Disabled Students’ Allowance: Self-contribution Charge

Oral Answers to Questions — Education – in the House of Commons at 12:00 am on 14th May 2018.

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Photo of Marsha de Cordova Marsha de Cordova Shadow Minister (Work and Pensions) (Disabled People) 12:00 am, 14th May 2018

What assessment he has made of the effect of the self-contribution charge of £200 under the disabled students’ allowance on trends in the level of students applying for that allowance.

Photo of Sam Gyimah Sam Gyimah Minister of State (Business, Energy and Industrial Strategy) (Higher Education), Minister of State (Education)

Official data shows that there were 4,600 fewer English full-time undergraduate students receiving equipment from disabled students’ allowances. This is expected, because we knew the numbers would fall once students had to pay £200 towards the cost of computer equipment. Evaluation of the impact of this change is currently under way.

Photo of Marsha de Cordova Marsha de Cordova Shadow Minister (Work and Pensions) (Disabled People)

The truth is that the number of students in receipt of the disabled students’ allowance for essential equipment has fallen by nearly 30% since the £200 up-front fee was introduced. Given that this charge is clearly preventing disabled students from accessing the essential equipment they need to further their studies, will the Minister commit today to reversing that £200 fee?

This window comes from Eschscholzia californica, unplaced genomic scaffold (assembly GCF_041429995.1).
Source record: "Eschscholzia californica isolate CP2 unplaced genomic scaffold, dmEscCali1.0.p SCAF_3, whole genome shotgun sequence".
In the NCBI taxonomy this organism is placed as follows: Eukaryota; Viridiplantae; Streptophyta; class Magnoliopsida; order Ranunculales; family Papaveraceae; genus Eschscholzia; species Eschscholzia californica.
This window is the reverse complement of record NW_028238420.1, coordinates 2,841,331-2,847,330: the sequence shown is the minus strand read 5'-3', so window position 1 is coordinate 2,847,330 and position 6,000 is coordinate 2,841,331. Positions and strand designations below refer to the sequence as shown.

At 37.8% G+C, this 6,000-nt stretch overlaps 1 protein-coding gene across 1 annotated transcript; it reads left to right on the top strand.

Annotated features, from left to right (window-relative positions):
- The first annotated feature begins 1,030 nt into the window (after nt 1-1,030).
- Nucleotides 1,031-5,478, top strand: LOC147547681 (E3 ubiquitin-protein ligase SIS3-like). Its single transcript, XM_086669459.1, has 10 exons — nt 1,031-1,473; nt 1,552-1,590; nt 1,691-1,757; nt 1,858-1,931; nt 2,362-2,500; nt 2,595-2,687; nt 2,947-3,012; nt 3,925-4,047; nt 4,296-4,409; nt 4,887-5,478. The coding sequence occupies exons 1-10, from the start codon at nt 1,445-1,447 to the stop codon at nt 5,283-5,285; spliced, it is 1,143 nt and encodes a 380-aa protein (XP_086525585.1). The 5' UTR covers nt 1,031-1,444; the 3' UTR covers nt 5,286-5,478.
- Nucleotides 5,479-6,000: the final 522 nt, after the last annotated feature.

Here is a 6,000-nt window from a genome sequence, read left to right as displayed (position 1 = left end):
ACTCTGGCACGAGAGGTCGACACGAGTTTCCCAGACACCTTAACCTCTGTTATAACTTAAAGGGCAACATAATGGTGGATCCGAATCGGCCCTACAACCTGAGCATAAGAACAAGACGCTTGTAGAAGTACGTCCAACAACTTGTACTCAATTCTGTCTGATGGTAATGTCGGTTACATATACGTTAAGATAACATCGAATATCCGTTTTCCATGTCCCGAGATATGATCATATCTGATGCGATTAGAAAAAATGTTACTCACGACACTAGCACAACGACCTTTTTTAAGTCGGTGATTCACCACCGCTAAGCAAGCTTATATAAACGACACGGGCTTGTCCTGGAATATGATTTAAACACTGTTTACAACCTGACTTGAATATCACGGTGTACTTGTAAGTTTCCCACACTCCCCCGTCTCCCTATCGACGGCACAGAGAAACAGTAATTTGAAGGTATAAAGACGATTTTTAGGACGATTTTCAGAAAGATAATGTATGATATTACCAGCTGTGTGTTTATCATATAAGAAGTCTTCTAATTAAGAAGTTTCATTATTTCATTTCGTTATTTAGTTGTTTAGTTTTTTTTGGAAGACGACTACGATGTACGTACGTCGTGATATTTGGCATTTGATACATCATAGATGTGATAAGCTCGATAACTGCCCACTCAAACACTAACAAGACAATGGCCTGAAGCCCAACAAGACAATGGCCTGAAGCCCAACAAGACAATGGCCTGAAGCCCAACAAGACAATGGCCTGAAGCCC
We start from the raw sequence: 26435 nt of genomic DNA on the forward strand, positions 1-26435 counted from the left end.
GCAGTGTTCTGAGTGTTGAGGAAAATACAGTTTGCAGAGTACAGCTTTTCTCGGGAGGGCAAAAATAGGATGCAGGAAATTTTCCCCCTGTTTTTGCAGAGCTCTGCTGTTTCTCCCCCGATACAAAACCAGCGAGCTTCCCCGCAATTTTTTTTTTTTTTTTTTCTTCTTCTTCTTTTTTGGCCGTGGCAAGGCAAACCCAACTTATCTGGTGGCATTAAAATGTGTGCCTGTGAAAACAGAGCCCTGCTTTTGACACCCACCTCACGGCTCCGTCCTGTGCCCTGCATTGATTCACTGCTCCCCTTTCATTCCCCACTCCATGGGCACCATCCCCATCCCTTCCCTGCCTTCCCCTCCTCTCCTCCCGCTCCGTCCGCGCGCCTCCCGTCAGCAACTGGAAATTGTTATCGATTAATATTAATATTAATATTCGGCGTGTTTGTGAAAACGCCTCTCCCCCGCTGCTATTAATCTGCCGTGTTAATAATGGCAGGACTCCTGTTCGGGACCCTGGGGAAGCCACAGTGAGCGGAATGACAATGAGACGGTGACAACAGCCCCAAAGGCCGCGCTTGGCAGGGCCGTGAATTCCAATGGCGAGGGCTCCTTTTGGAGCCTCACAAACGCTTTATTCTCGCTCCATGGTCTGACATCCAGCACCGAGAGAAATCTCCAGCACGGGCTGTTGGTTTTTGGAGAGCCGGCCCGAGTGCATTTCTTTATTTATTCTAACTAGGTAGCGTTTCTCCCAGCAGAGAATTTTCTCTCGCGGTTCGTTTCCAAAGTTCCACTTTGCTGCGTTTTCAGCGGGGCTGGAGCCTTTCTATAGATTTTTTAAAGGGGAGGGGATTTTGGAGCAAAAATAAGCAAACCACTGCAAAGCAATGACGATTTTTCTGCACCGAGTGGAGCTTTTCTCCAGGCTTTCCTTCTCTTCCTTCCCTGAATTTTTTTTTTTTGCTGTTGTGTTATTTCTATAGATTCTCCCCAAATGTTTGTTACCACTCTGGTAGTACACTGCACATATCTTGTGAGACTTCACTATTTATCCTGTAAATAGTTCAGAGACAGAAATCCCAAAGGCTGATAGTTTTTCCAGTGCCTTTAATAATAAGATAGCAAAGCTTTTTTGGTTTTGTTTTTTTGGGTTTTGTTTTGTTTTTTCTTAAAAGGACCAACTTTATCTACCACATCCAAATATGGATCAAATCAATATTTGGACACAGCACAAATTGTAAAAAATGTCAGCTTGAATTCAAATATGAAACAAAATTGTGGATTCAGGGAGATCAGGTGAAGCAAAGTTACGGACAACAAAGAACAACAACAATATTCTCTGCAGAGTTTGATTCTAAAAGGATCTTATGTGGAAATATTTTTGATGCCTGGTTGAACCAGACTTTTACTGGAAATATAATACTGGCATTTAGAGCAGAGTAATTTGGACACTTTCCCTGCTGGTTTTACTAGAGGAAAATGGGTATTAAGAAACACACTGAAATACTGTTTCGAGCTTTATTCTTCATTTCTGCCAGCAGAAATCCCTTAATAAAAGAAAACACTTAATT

Photo of Sam Gyimah Sam Gyimah Minister of State (Business, Energy and Industrial Strategy) (Higher Education), Minister of State (Education)

I think the hon. Lady misunderstands the situation. The fact that the number of students who are accessing the £200 has gone down does not mean that they are lacking in equipment. The truth is that computer ownership is now common among all students, with students spending on average around £250 on computers. As DSAs are not intended to cover all student costs, we think it is reasonable to ask students to contribute towards the cost of computer equipment.